The Effects of Prenatal Malnutrition on Fluctuating Asymmetry in Mus Musculus. JULIE L. SCARANO, Department of Biology, Hartwick College, Oneonta, NY 13820. Fluctuating asymmetry (FA) is defined as the random, stress-induced deviations from perfect bilateral symmetry that arise during the development of symmetrical traits. It is often seen as a result of stress experienced by individuals during development including infection with parasites or pathogens, nutritional or energetic stresses, prenatal stresses that affect the fetus's developmental stability, and inbreeding (Kowner, 2001). This experiment was designed in an attempt to correlate FA in the long bones of Mus musculus pups with lower than normal percentages of protein present in the diet of their mothers to identify protein deficiencies as a prominent cause of the chronic malnutrition in Thailand or a more minor cause indicating a need to focus on other possibilities. It was found that although the mean FAs in the width, length of epiphyseal plate and overall length of the femurs and humeri of the pups coming from a mother on a 12.5% protein diet were more than those coming from a mother on a 22% protein diet, a nested ANOVA indicated that these FAs were primarily significant in femur and humerus width possibly demonstrating the body's priority for maintaining symmetry in longitudinal skeletal growth. Faculty Supervisor: Dr. Linda A. Swift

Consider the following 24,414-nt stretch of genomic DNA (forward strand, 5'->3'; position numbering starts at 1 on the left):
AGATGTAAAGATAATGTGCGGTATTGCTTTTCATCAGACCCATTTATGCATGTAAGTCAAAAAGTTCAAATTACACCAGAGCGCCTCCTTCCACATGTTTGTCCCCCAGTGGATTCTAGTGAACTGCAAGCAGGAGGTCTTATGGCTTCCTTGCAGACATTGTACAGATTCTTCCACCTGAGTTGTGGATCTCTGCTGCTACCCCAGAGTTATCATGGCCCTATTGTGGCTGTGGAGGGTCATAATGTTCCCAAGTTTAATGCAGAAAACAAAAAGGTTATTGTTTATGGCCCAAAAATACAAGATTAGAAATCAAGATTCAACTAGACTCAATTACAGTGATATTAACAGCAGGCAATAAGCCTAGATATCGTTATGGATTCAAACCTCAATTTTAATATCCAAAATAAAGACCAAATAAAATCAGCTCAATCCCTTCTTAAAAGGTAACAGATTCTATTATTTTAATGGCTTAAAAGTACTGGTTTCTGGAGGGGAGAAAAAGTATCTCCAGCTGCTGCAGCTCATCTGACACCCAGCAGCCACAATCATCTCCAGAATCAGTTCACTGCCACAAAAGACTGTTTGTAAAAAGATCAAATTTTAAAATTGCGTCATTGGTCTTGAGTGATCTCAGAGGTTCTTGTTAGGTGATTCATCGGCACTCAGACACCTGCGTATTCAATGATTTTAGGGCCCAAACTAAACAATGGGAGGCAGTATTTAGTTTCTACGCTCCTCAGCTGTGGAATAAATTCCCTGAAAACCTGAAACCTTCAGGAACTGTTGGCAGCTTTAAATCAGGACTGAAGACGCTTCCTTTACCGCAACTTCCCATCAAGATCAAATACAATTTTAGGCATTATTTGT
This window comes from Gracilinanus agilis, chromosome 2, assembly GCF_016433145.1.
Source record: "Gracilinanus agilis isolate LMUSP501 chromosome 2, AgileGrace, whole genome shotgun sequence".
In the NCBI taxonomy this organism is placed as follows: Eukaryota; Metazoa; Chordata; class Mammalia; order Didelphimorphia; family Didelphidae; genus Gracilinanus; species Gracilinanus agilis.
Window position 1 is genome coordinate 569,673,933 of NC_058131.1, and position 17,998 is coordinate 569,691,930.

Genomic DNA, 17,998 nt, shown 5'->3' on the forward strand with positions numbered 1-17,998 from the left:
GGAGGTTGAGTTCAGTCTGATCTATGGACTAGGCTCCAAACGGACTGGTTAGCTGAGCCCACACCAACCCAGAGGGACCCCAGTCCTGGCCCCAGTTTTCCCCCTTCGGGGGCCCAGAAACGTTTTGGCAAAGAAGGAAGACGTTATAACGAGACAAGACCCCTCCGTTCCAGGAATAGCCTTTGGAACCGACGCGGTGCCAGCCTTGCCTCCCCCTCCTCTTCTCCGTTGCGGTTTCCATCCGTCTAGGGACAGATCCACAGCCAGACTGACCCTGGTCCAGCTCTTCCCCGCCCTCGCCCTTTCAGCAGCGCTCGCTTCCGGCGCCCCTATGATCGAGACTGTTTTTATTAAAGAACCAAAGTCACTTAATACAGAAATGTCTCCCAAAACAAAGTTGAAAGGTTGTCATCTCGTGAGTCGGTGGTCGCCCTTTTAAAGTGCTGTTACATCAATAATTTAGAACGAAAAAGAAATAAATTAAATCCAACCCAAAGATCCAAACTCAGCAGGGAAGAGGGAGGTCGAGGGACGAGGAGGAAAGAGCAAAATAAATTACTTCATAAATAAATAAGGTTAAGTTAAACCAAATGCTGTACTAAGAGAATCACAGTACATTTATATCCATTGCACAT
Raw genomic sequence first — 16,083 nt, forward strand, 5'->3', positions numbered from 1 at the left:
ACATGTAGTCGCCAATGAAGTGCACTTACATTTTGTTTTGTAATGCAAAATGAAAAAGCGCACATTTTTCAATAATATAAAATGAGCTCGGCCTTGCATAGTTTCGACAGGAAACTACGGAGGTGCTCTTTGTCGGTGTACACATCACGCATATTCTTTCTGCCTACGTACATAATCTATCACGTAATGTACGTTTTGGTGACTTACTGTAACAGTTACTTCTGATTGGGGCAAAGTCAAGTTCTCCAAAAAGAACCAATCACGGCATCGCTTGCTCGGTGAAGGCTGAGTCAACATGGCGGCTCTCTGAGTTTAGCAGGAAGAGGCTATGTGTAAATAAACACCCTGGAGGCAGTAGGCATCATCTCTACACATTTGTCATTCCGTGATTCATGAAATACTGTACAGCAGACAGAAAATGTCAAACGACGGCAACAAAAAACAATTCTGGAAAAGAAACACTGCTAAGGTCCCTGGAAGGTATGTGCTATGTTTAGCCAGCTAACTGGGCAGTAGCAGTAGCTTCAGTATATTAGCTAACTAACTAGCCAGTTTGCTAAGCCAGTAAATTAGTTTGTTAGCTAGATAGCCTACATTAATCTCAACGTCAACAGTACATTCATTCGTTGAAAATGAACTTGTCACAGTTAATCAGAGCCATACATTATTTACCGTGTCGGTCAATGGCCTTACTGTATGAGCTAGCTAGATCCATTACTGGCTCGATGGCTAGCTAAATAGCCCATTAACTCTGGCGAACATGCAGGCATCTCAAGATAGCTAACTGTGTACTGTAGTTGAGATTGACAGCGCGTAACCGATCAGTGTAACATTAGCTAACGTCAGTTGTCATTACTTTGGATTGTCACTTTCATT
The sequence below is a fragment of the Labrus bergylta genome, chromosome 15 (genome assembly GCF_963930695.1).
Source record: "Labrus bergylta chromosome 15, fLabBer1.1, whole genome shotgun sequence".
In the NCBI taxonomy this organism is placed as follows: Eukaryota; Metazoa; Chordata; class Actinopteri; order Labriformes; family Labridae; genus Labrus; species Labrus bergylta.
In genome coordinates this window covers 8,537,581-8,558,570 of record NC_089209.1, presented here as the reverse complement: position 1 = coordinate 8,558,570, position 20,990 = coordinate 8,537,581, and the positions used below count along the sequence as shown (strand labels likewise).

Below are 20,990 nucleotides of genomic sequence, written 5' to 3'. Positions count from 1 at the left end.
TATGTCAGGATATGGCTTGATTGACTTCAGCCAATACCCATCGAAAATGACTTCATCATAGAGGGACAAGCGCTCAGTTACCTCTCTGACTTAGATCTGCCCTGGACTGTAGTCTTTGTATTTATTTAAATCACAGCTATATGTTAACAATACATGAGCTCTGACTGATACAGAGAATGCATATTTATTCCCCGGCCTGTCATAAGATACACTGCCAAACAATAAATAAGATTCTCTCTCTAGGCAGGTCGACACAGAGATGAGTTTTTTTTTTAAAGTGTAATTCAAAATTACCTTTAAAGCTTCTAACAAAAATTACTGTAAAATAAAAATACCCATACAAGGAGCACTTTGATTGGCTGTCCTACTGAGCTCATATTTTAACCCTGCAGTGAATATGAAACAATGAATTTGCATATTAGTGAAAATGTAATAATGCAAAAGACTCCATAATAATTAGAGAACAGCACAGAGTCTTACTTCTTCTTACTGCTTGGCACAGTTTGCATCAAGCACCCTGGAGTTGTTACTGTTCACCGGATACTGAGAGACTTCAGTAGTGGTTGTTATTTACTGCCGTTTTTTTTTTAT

The Effect of Hippocampal Lesion on Trace Conditioning; Role of Stimulus Modality. ELIZABETH SELL, Department of Biology, Hartwick College, Oneonta, NY 13820. Hippocampal damage is associated with impaired performance in spatial maze and context recognition tasks. Other studies utilizing hippocampal lesion techniques have found this structure to play a role in aversive trace conditioning tasks involving the nictitating membrane response in rabbits and rats. However, relatively little is known about the role of the hippocampus in appetitive trace conditioning. This experiment was a continuation of research using appetitive trace conditioning to explore the role of hippocampus in relation to learning. Hippocampally lesioned rats were found to be impaired in learning both appetitive trace conditioning and long delay tasks when the conditioned stimulus was a tone. When the conditioned stimulus was a light, however, hippocampally lesioned rats showed evidence of learning both tasks. These results suggest that hippocampal learning may be stimulus dependant. Thesis advisors: Dr. Laura Malloy and Dr. KinHo Chan